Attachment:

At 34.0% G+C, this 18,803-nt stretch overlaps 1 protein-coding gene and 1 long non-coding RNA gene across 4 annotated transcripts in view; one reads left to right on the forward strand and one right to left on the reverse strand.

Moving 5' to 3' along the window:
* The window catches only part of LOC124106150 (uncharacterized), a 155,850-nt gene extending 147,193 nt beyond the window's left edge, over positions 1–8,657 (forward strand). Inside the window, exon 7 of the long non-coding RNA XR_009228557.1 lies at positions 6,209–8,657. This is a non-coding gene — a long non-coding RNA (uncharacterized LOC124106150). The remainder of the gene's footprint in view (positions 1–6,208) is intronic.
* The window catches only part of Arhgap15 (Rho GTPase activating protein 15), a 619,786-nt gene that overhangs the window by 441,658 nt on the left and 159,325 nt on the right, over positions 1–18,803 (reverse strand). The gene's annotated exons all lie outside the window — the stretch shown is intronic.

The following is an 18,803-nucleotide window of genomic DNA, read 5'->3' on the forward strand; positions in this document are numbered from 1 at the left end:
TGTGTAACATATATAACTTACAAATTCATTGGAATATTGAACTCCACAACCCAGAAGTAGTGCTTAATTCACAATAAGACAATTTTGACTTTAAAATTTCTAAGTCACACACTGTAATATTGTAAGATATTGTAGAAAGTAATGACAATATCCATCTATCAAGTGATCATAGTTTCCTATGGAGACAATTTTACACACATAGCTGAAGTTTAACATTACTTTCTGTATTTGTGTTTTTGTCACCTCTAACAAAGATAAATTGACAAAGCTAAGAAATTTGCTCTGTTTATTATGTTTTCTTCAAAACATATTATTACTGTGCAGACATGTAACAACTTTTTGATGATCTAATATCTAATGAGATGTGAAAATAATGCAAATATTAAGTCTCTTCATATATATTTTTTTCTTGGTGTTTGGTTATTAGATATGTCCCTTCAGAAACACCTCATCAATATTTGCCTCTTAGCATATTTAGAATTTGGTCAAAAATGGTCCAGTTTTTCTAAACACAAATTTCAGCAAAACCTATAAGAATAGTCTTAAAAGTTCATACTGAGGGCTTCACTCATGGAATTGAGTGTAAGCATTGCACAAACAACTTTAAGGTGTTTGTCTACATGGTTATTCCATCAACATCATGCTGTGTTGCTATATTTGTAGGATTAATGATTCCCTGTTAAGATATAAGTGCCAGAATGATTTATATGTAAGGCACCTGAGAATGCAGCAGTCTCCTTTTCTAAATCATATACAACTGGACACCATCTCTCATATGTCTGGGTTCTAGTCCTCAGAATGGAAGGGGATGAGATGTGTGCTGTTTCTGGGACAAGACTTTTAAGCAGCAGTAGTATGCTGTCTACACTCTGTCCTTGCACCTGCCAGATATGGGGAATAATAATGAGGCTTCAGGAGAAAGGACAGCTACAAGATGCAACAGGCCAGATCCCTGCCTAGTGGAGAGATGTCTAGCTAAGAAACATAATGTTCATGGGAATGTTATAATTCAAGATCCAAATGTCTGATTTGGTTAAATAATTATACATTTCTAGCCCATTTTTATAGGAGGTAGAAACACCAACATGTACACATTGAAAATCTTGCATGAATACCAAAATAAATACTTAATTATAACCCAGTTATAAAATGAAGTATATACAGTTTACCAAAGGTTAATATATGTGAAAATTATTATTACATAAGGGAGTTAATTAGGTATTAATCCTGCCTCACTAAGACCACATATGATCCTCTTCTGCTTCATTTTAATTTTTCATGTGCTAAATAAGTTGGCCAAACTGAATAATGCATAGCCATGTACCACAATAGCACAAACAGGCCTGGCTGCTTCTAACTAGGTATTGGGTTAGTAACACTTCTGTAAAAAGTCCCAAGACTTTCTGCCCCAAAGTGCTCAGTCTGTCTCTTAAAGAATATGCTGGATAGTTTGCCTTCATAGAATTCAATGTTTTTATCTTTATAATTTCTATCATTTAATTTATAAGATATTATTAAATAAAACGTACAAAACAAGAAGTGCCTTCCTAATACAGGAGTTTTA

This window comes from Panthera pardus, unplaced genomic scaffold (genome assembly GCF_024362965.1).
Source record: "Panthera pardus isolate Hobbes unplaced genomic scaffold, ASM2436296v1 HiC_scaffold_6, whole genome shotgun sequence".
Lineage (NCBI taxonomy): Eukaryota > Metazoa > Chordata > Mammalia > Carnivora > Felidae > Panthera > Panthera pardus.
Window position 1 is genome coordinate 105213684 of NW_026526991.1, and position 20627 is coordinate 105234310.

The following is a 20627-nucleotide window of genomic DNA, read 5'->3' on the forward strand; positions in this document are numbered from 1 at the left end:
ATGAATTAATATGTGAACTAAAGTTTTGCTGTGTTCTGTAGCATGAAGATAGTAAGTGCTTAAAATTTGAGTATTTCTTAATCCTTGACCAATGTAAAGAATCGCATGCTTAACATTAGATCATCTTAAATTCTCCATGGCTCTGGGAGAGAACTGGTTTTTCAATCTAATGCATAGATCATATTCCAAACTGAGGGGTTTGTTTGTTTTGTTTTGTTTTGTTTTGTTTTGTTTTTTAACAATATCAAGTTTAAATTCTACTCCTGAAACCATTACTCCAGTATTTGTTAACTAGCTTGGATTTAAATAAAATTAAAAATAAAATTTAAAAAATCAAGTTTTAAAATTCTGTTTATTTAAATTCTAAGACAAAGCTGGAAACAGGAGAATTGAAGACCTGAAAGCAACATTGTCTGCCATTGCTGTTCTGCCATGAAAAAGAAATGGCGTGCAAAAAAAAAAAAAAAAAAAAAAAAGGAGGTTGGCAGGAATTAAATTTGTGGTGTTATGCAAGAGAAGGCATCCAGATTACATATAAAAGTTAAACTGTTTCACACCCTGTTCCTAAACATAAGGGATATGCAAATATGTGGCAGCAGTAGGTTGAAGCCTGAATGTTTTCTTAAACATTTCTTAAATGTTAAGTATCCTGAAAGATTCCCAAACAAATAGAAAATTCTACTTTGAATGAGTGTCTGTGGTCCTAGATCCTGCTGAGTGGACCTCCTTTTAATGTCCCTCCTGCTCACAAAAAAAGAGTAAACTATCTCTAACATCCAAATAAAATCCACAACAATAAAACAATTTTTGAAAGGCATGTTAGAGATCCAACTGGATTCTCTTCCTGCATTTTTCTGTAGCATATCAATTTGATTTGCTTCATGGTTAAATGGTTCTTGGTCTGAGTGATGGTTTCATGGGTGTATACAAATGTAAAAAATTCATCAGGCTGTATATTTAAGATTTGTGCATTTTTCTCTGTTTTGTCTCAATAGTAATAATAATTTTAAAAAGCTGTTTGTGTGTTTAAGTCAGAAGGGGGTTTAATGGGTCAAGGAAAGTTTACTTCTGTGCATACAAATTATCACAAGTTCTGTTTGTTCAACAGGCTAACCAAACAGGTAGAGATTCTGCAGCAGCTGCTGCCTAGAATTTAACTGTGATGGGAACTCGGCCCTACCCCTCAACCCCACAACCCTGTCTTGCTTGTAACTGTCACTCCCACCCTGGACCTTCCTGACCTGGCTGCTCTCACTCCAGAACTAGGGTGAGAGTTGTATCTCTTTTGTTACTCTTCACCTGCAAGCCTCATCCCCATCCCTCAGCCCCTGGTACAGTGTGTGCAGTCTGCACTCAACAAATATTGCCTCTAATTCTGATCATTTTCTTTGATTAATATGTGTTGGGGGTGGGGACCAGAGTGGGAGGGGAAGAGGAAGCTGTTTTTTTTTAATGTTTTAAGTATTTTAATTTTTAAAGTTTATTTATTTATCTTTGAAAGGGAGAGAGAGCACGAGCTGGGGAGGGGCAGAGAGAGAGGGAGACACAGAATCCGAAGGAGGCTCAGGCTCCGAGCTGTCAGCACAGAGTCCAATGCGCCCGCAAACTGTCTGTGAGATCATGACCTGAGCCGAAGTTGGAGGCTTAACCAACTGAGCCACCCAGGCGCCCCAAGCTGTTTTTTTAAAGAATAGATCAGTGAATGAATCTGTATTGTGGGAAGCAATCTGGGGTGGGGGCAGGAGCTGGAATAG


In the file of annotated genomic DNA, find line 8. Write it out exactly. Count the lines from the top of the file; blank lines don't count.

Source record: "Panthera pardus isolate Hobbes unplaced genomic scaffold, ASM2436296v1 HiC_scaffold_6, whole genome shotgun sequence".